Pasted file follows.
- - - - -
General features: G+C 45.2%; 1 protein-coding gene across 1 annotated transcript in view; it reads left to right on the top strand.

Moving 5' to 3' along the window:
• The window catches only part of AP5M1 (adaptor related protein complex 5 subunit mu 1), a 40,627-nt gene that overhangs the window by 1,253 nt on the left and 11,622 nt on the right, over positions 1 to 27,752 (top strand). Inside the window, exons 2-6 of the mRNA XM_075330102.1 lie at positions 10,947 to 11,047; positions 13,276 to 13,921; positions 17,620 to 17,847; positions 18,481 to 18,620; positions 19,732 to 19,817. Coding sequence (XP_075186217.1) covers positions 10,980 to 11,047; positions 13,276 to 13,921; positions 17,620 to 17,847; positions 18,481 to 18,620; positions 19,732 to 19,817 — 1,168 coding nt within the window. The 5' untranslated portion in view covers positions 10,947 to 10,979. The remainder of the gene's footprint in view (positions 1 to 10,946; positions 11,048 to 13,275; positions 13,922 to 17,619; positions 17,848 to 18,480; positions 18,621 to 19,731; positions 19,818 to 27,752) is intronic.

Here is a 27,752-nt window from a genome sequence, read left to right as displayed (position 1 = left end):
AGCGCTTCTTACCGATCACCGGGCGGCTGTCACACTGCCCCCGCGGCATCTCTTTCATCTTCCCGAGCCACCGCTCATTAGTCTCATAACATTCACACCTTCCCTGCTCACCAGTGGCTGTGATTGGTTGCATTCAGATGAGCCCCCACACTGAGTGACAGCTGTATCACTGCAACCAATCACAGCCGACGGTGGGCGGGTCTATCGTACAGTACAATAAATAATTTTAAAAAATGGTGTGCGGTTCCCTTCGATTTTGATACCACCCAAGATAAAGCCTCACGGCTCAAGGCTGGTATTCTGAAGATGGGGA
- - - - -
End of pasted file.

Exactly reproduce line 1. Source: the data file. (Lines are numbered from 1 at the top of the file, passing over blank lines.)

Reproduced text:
General features: G+C 45.2%; 1 protein-coding gene across 1 annotated transcript in view; it reads left to right on the top strand.